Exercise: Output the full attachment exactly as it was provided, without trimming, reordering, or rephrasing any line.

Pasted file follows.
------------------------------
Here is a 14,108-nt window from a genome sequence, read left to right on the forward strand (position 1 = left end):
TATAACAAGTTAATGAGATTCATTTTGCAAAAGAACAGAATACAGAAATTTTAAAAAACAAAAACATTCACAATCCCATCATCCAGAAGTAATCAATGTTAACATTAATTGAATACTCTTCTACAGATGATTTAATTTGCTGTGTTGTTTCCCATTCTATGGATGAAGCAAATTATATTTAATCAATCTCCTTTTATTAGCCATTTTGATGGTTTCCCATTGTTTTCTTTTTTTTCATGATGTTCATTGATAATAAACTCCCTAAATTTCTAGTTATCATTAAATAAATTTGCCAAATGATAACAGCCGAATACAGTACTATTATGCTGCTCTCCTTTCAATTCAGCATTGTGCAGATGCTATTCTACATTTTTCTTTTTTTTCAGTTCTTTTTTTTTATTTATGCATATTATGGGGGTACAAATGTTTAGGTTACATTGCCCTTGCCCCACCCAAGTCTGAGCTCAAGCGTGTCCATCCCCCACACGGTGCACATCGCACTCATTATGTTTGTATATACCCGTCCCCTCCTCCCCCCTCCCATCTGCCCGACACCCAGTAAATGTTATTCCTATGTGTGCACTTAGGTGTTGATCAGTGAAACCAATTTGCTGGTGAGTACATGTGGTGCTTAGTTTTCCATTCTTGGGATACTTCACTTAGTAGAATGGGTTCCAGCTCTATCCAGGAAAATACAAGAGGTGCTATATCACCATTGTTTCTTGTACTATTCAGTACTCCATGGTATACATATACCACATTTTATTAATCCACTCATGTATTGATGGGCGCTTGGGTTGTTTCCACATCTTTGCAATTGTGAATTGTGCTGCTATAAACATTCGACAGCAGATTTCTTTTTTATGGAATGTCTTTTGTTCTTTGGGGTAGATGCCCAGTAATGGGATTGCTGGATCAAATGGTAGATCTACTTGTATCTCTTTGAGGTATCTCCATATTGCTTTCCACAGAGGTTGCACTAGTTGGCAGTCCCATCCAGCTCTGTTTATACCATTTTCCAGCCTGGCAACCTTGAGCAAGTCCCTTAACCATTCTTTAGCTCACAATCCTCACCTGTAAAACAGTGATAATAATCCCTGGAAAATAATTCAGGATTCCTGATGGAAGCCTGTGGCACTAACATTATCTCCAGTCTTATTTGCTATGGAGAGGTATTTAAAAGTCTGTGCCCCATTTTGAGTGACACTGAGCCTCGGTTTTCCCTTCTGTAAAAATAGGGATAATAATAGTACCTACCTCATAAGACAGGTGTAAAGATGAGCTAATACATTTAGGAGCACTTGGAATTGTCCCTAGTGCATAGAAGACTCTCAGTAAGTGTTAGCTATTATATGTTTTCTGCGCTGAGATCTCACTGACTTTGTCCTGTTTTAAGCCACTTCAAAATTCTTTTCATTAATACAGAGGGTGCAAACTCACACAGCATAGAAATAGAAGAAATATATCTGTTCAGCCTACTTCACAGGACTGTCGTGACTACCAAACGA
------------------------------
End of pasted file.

Here is a 14,108-nt window from a genome sequence, read left to right on the forward strand (position 1 = left end):
TATAACAAGTTAATGAGATTCATTTTGCAAAAGAACAGAATACAGAAATTTTAAAAAACAAAAACATTCACAATCCCATCATCCAGAAGTAATCAATGTTAACATTAATTGAATACTCTTCTACAGATGATTTAATTTGCTGTGTTGTTTCCCATTCTATGGATGAAGCAAATTATATTTAATCAATCTCCTTTTATTAGCCATTTTGATGGTTTCCCATTGTTTTCTTTTTTTTCATGATGTTCATTGATAATAAACTCCCTAAATTTCTAGTTATCATTAAATAAATTTGCCAAATGATAACAGCCGAATACAGTACTATTATGCTGCTCTCCTTTCAATTCAGCATTGTGCAGATGCTATTCTACATTTTTCTTTTTTTTCAGTTCTTTTTTTTTATTTATGCATATTATGGGGGTACAAATGTTTAGGTTACATTGCCCTTGCCCCACCCAAGTCTGAGCTCAAGCGTGTCCATCCCCCACACGGTGCACATCGCACTCATTATGTTTGTATATACCCGTCCCCTCCTCCCCCCTCCCATCTGCCCGACACCCAGTAAATGTTATTCCTATGTGTGCACTTAGGTGTTGATCAGTGAAACCAATTTGCTGGTGAGTACATGTGGTGCTTAGTTTTCCATTCTTGGGATACTTCACTTAGTAGAATGGGTTCCAGCTCTATCCAGGAAAATACAAGAGGTGCTATATCACCATTGTTTCTTGTACTATTCAGTACTCCATGGTATACATATACCACATTTTATTAATCCACTCATGTATTGATGGGCGCTTGGGTTGTTTCCACATCTTTGCAATTGTGAATTGTGCTGCTATAAACATTCGACAGCAGATTTCTTTTTTATGGAATGTCTTTTGTTCTTTGGGGTAGATGCCCAGTAATGGGATTGCTGGATCAAATGGTAGATCTACTTGTATCTCTTTGAGGTATCTCCATATTGCTTTCCACAGAGGTTGCACTAGTTGGCAGTCCCATCCAGCTCTGTTTATACCATTTTCCAGCCTGGCAACCTTGAGCAAGTCCCTTAACCATTCTTTAGCTCACAATCCTCACCTGTAAAACAGTGATAATAATCCCTGGAAAATAATTCAGGATTCCTGATGGAAGCCTGTGGCACTAACATTATCTCCAGTCTTATTTGCTATGGAGAGGTATTTAAAAGTCTGTGCCCCATTTTGAGTGACACTGAGCCTCGGTTTTCCCTTCTGTAAAAATAGGGATAATAATAGTACCTACCTCATAAGACAGGTGTAAAGATGAGCTAATACATTTAGGAGCACTTGGAATTGTCCCTAGTGCATAGAAGACTCTCAGTAAGTGTTAGCTATTATATGTTTTCTGCGCTGAGATCTCACTGACTTTGTCCTGTTTTAAGCCACTTCAAAATTCTTTTCATTAATACAGAGGGTGCAAACTCACACAGCATAGAAATAGAAGAAATATATCTGTTCAGCCTACTTCACAGGACTGTCGTGACTACCAAACGA